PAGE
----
Critics like Bart Ehrman argue that the gospels didn’t receive their authorial titles for at least a century after they were written. But as we have seen, this theory fails in just about every measurable way. It doesn’t fit with the manuscript evidence, the unpopular names ascribed to these gospels, or the external evidence from the church fathers. Furthermore, we learn that this theory is implausible, impractical, and simply unhistorical. Put simply, critics are entitled to their theories, but these theories are likewise entitled to our criticism.

[1] Bart D. Ehrman, How Jesus Became God: The Exaltation of a Jewish Preacher from Galilee (San Francisco: HarperOne, 2014), p.90.

[2] Bart D. Ehrman, How Jesus Became God: The Exaltation of a Jewish Preacher from Galilee (San Francisco: HarperOne, 2014), p.90.

[3] Martin Hengel, The Four Gospels and the One Gospel of Jesus Christ (Harrisburg, PA: Trinity Press International, 2000), p.55.

[4] Bart D. Ehrman, How Jesus Became God: The Exaltation of a Jewish Preacher from Galilee (San Francisco: HarperOne, 2014), p.90.

[5] Cited in Harold Attridge, The Epistle to the Hebrews: Hermeneia—A Critical and Historical Commentary on the Bible (Philadelphia: Fortress Press, 1989), pp.31-35.

[6] Papias was a friend of Polycarp, and a disciple of John.

[7] Irenaeus was a disciple of Polycarp, who was a disciple of John. He served in Lugundum in Roman Gaul—which is modern day Lyons, France.

[8] D.A. Carson, Matthew: The Expositor’s Bible Commentary (Grand Rapids, MI: Zondervan Publishing House, 1984), p.19.

[9] The only exception to this was the heretic Marcion, who rejected the OT, as well as many NT books because of his blatant anti-Semitism. So, Marcion’s (heretical) testimony can hardly count against Matthew’s authorship. See D.A. Carson and Douglas J. Moo, An Introduction to the New Testament (2nd ed. Grand Rapids, MI: Zondervan, 2005), p.159.

[10] Emphasis mine. D.A. Carson, Matthew: The Expositor’s Bible Commentary (Grand Rapids, MI: Zondervan Publishing House, 1984), p.17.

[11] The term “interpreter” should be rendered “explainer,” according to Cole. R.A. Cole, Mark: An Introduction and Commentary (Downers Grove, IL: InterVarsity Press, 1989), p.29.

[12] William Lane, The Gospel of Mark: NICNT (Grand Rapids, MI: Wm. B. Eerdmans Publishing Co., 1974), p.9.

[13] Michael Kruger, Canon Revisited: Establishing the Origins and Authority of the New Testament Books (Wheaton, IL. Crossway. 2012), p.185.

[14] William Lane, The Gospel of Mark: NICNT (Grand Rapids, MI: Wm. B. Eerdmans Publishing Co., 1974), p.11.

[15] D.A. Carson and Douglas J. Moo, An Introduction to the New Testament (2nd ed. Grand Rapids, MI: Zondervan, 2005), p.175.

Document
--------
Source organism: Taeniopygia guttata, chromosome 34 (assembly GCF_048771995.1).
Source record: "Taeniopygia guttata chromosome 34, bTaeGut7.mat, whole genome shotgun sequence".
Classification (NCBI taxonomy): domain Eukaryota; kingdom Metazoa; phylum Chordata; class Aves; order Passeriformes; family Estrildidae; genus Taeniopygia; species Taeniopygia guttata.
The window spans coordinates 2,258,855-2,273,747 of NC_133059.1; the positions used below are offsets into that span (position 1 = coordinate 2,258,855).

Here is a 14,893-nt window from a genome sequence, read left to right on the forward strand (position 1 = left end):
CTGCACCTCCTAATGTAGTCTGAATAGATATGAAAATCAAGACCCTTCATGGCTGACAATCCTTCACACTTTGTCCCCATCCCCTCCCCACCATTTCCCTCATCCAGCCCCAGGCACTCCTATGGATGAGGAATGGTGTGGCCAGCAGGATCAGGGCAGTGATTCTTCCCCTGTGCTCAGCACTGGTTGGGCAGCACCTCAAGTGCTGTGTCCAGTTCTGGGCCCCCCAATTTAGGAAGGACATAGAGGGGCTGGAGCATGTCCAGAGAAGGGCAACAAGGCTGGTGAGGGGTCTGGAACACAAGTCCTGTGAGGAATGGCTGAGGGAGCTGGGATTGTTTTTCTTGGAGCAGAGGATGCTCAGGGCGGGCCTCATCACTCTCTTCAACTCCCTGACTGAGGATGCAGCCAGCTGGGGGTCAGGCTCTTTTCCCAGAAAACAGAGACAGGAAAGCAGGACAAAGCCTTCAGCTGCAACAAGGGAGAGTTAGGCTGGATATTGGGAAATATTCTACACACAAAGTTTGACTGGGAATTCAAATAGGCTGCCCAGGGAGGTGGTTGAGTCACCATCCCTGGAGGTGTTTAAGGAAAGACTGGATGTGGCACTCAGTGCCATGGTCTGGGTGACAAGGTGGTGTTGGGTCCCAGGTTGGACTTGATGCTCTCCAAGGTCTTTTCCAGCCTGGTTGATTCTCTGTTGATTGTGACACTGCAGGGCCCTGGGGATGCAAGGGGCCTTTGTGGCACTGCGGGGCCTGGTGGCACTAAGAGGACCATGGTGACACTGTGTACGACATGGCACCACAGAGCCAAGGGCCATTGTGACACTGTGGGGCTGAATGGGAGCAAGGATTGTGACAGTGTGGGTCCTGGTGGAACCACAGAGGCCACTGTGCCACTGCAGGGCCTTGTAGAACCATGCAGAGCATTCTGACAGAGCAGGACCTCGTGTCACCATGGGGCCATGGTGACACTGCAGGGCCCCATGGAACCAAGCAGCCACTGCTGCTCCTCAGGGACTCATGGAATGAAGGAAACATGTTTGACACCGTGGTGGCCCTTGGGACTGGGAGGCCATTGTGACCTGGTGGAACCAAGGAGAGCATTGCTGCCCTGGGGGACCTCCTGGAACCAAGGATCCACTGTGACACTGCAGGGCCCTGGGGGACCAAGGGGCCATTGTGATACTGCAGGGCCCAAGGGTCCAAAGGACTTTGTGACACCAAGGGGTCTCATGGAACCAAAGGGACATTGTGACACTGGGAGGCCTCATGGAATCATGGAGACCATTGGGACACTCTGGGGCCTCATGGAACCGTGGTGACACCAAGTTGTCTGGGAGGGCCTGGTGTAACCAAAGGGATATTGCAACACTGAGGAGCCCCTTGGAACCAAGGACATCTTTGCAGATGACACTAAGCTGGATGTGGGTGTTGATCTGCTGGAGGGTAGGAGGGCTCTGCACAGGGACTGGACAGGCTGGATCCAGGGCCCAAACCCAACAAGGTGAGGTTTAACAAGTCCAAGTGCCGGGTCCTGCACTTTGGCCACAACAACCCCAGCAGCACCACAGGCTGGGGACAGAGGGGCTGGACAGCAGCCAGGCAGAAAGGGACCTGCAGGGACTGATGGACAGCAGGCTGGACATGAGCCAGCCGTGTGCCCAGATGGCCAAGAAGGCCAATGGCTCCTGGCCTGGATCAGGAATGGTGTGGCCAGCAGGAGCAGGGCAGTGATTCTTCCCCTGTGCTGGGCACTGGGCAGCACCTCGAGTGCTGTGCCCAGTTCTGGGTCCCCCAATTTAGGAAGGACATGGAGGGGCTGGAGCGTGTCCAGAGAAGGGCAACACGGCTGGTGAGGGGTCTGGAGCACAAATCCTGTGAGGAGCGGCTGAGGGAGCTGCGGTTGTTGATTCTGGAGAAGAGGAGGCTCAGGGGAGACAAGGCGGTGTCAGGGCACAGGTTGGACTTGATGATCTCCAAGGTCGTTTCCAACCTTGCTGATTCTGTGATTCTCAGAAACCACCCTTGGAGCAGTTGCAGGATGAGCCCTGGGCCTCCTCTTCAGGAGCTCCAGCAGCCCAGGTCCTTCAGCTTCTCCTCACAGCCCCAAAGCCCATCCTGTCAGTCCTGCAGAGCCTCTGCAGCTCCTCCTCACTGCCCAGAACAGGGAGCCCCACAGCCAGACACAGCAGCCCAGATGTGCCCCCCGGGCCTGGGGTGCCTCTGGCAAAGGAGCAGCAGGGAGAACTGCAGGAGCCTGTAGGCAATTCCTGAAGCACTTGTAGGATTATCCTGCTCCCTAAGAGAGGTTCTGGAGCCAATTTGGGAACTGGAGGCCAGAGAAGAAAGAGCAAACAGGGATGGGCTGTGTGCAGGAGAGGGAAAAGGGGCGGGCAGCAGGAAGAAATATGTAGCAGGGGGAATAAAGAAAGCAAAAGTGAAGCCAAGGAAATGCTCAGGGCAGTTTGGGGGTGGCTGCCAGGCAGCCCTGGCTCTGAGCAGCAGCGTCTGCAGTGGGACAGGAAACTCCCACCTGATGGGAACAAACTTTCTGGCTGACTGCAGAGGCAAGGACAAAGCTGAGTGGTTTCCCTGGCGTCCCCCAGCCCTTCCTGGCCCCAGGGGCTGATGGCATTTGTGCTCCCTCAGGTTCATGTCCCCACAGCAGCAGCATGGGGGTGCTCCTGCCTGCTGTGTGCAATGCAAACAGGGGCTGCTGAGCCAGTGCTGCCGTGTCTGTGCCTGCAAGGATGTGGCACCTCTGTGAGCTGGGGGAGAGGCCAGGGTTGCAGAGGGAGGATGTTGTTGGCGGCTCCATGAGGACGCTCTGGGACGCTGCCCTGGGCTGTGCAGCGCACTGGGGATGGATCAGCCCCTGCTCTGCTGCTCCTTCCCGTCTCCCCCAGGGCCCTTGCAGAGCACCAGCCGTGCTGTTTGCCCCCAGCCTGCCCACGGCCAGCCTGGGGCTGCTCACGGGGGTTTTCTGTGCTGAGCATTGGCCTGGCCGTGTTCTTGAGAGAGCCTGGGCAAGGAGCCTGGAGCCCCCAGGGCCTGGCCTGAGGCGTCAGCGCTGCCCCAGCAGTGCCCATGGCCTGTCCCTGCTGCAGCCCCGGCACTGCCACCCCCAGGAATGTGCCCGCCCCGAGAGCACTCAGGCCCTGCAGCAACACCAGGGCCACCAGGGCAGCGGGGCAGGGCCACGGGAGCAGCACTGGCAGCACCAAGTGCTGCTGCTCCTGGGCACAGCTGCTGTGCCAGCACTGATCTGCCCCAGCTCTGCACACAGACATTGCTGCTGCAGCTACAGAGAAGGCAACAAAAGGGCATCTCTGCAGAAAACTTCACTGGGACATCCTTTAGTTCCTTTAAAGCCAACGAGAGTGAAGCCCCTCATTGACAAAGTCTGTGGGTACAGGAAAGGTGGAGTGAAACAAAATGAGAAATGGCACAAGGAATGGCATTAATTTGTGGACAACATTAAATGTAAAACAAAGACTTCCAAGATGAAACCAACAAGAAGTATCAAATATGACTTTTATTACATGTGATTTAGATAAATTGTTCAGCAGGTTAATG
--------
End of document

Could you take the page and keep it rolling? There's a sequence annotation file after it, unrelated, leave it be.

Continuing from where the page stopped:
[16] Tertullian served in Carthage which is modern day Tunisia (North Africa).

[17] Origen claims that Luke was written “thirdly,” and while Paul was still alive.

[18] D.A. Carson and Douglas J. Moo, An Introduction to the New Testament (2nd ed. Grand Rapids, MI: Zondervan, 2005), p.293.

[19] Richard Bauckham, Jesus and the Eyewitnesses (2nd edition, Grand Rapids, MI: Wm. B. Eerdmans Publishing Co. 2017), p.301.

[20] The authenticity of the “we” passages can be supported by the fact that the author’s historical detail increases during these verses. This would support eye-witness testimony. Historian Paul Barnett writes, “These three passages supply a wealth of information about places, people and time. They are the most detailed passages of the whole of Acts, as one would expect, because the author was an eyewitness of what he describes.” Paul Barnett, Is the New Testament Reliable? (Downers Grove, IL: InterVarsity, 1992), p.141.

[21] Paul mentions Mark, Jesus Justus, Epaphras, Demas, Luke, Tychicus, Timothy, Aristarchus, and Epaphroditus in these letters. Therefore, if the author of Luke-Acts was with Paul in person (Acts 27-28), and Paul wrote these letters during that time, then we should expect that Paul would mention the author in one of those letters. Thus, this gives internal evidence for Lukan authorship of Luke-Acts.

[22] Henry Bettenson, Documents of the Church (London: Oxford University Press, 2011), Kindle loc. 1070.

[23] Merrill Tenney, John: The Expositor’s Bible Commentary (Grand Rapids, MI: Zondervan Publishing House, 1981), pp.5-6.

[24] Merrill Tenney, John: The Expositor’s Bible Commentary (Grand Rapids, MI: Zondervan Publishing House, 1981), pp.5-6.

[25] D.A. Carson, The Gospel According to John (Grand Rapids, MI: Inter-Varsity Press, 1991), p.68.

[26] C. H. Dodd, Historical Tradition in the Fourth Gospel (Cambridge University Press, 1963), p.2. Cited in D.A. Carson, The Gospel According to John (Grand Rapids, MI: Inter-Varsity Press, 1991), p.68.

[27] C. H. Dodd, Historical Tradition in the Fourth Gospel (Cambridge University Press, 1963), p.2. Cited in D.A. Carson, The Gospel According to John (Grand Rapids, MI: Inter-Varsity Press, 1991), p.68.

[28] D.A. Carson, The Gospel According to John (Grand Rapids, MI: Inter-Varsity Press, 1991), p.72.

[29] Bart Ehrman, Forged: Writing in the Name of God (New York: HarperOne, 2011), pp.138-139.

[30] Carson writes, “Rabbi Akiba was apparently unlettered until the age of forty, and then became one of the greatest rabbis of his generation; it would not be surprising if some of the leaders of the church, decades after its founding, had devoted themselves to some serious study.” D.A. Carson, The Gospel According to John (Grand Rapids, MI: Inter-Varsity Press, 1991), p.74.